Asian E-Commerce: the Last Frontier, Part II
Welcome back! This is the second article of three covering the challenges and concerns of e-tailers looking to expand operations into Asian e-commerce. Through a mix of mini case studies, relevant metrics, and solution strategies, we’ll explore the issue from the inside out. Check out Part I for an introduction to the topic. Let’s go!
Making Inroads in Asian E-Commerce
Iconic retailer Macy’s used its considerable resources to team up with FiftyOne Inc. and VIPStore, securing a delivery agreement with the former and a marketing deal with the latter to spearhead an initiative aimed at Chinese web shoppers (predicted to surpass 400M consumers by 2017, according to eMarketer Inc.). Even for a mammoth entity like Macy’s, understanding the habits and predilections of Asian online shoppers can be a struggle.
Just look at The Home Depot Inc., which announced in September imminent plans to close seven big-box stores in China due to China’s lackluster response to its stars-and-stripes DIY approach. In arena where success hinges on a sustainable e-commerce base, you’ve simply got to play to your audience better. And they will: instead of going it alone, they plan to cut the risk via a possible alliance with 360Buy Ltd., #3 on Internet Retailer’s list of the top ten Asian e-commerce retailers.
To the Amazon!
…or, more accurately, Amazon.com, who has Asian online market penetration down to a science. Their approach to Japan—notoriously tough customers ever since, well, the dawn of East-West trade—is practically textbook. Back in 2000, as one of the first U.S. retailers to enter the country, Amazon established a solid foundation by aggressively studying the buying and navigation habits among almost 193,000 Japanese customers already regularly using Amazon’s home site (again, there are benefits to extensive infrastructure and a robust market research team). From there, they built up a template for further action:
• Enter early
• Begin with a fully developed product inventory
• Utilize an intelligent and responsive customer service program
• Build site features around local shoppers’ preferences
Concurrently, they developed physical properties to facilitate large-scale logistics: a headquarters in Tokyo, regional distribution centers, and customer service centers. These efforts paid off in spades: from its amazon.com.jp property, an all-Japanese bookstore comprising 1.7M books by Japanese authors or popular translations, the company milked the region into its second-largest foreign market with $7.8B in 2012 sales, accounting for more than a quarter of Amazon’s 2012 international sales.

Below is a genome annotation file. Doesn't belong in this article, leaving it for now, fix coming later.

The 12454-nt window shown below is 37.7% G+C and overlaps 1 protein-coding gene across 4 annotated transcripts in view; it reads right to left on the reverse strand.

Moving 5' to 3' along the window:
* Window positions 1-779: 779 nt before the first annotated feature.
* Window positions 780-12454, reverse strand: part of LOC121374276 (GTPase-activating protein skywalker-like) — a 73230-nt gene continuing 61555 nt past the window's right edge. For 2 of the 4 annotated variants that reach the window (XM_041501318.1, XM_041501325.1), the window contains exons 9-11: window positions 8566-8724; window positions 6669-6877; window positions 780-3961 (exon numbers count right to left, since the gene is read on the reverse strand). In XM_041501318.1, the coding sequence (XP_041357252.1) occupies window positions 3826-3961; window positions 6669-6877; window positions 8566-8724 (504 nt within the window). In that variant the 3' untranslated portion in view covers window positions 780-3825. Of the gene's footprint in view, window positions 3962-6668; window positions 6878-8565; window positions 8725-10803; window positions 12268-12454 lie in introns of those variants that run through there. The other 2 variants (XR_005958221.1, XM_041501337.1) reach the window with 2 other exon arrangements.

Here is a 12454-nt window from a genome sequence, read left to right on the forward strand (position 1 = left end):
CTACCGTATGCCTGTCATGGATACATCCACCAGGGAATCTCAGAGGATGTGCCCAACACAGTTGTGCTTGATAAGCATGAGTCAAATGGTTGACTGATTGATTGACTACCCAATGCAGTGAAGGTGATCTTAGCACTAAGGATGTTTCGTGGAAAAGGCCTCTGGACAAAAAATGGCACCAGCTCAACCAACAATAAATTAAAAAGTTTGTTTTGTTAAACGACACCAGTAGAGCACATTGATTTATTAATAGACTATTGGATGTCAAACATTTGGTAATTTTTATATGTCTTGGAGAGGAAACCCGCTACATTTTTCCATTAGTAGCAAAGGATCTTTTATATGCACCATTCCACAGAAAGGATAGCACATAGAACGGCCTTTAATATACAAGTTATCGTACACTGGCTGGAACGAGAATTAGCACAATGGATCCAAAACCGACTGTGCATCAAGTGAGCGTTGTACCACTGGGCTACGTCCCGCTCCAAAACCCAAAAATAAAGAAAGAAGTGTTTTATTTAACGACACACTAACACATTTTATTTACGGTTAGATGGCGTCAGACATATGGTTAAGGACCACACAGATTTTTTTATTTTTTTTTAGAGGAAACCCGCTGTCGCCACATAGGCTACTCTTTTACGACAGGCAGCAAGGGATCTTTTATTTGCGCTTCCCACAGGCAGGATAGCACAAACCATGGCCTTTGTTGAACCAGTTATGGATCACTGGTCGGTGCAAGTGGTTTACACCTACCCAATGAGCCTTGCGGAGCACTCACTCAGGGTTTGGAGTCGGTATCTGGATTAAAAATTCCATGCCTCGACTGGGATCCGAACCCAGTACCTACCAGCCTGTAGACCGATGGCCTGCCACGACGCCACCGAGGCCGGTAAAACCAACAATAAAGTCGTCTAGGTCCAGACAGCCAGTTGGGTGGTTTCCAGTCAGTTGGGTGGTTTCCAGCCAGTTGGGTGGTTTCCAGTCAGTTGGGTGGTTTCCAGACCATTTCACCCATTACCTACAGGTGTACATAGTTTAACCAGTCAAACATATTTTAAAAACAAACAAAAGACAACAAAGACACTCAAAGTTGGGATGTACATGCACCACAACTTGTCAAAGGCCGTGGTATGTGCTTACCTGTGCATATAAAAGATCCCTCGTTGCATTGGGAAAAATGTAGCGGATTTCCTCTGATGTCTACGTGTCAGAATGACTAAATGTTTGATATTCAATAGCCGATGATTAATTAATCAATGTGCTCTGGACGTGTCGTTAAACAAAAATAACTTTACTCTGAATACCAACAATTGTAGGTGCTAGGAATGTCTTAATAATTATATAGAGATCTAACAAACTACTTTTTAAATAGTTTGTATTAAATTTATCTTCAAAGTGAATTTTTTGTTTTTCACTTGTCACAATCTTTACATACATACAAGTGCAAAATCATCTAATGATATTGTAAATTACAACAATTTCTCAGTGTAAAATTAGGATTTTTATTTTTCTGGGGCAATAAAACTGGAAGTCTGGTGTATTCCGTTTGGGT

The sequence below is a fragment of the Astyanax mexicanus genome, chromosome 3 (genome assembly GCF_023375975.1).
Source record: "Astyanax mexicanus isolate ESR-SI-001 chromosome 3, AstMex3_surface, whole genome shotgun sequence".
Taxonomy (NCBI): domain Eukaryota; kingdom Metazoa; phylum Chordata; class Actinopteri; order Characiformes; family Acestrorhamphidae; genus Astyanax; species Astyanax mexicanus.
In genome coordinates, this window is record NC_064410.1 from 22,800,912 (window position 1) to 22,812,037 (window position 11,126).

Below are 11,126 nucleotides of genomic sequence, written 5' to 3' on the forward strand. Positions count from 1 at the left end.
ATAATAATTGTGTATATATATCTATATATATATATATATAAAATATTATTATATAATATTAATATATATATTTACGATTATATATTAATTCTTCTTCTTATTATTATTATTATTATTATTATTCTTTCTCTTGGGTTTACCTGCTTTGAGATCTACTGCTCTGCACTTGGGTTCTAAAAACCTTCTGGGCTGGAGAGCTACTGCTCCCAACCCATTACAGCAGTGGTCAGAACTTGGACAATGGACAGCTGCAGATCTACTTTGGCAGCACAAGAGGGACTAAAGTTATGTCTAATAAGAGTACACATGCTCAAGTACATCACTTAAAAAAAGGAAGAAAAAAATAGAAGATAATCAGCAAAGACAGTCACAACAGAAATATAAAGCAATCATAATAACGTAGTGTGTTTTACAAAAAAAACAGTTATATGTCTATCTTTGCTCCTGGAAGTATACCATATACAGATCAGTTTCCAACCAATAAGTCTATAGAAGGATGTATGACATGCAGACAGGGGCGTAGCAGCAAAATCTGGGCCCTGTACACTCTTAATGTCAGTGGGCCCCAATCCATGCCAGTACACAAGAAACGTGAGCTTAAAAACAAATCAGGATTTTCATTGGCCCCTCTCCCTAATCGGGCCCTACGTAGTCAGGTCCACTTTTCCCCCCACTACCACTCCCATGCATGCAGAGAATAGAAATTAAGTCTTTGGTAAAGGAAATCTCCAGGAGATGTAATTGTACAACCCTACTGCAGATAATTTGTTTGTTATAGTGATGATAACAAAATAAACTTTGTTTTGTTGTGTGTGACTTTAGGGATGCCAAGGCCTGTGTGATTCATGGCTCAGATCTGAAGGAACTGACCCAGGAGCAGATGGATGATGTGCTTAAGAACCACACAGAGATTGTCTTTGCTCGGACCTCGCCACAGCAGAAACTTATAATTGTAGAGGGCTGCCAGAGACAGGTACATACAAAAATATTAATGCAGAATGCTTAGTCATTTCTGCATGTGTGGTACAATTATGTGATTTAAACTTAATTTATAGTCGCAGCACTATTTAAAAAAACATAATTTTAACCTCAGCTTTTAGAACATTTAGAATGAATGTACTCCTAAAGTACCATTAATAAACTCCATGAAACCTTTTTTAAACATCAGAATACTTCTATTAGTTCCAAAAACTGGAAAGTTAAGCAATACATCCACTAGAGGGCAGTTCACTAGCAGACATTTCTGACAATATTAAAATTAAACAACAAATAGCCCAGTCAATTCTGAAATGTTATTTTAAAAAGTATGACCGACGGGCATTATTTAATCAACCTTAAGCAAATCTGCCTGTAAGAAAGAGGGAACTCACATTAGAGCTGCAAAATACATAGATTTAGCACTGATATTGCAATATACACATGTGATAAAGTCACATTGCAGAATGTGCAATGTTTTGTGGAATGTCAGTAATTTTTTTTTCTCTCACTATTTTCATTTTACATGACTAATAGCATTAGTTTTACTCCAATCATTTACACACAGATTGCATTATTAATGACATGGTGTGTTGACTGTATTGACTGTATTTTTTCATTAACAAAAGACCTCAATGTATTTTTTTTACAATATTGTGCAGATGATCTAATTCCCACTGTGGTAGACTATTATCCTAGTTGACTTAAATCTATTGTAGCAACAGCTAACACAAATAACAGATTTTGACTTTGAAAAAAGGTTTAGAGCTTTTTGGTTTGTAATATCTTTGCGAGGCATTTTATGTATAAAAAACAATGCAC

“Amazon likes to do its homework and make a big enough investment in all the right things to position itself to grow as the market grows,” quips Scot Wingo, ChannelAdvisor CEO. Indeed!
The Saga Continues
Of course, the battle is far from won. Amazon.com may seem to be sitting pretty with 11 Japanese distribution centers and 50M products on amazon.com.jp, but it still defers to Rakuten Inc., the market leader with 2012 estimated sales of $9.76B. Efforts continue to expand and revitalize Japanese operations. Like what? Try the Kindle Paperwhite and Fire tablets, recently released in Japan alongside a Kindle bookstore hawking Japanese digital content. There have also been strong initiatives to augment its fashion and food product offerings, as well as plans to fortify same-day delivery to more of western Japan.
“Amazon is setting the bar,” says Wingo, “[that] a lot of other U.S. and Japanese retailers will have to meet.” Yet they aren’t sitting idly by—they’re taking cues! Amazon took about 18 months to launch its first Asian e-commerce site, whereas Zazzle was able to up the ante since then via quicker data transfer between its systems and sites. According to CFO Jason Kang, Zazzle anticipated these challenges, incorporating codes and modules accommodating a variety of languages and currencies when it developed its internal e-commerce platform in 2005. All told, this cut the time to go-live for its Asian e-commerce site by half.
The Ten Fastest-Growing E-Retailers in Asia
Format: Retailer (Country) — Asia 500 Rank — 2012 Web Sales — 2011 Web Sales — Growth
NOTE: many of these figures are based on Internet Retailer estimates
- Suning Commerce Group Co. Ltd. (China) — #5 — $4.76B — $945M — 403.67%
- Lele Furniture (China) — #57 — $160.2M — $32M — 400%
- 51Buy.com (China) — #8 — $1.606B — $379.6M — 322.96%
- DHgate.com (China) — #155 — $53.6M — $13.4M — 300%
- Jiuxian.com (China) — #33 — $317M — $81M — 291.36%
- Green Box (China) — #194 — $38.8M — $12.4M — 212.9%
- VIPShop Holdings Ltd. (China) — #20 — $632M — $224.3M –181.82%
- Gome Electrical Appliances Co. Ltd. (China) — #24 — $507M — $195M — 160%
- Jumeira Network (China) — #55 — $163.5M — $64.1M — 155.13%
- Vancl.com (China) — #10 — $1.4B — $560.6M — 149.72%
All China! Very interesting. We’ll be back shortly with the thrilling conclusion!
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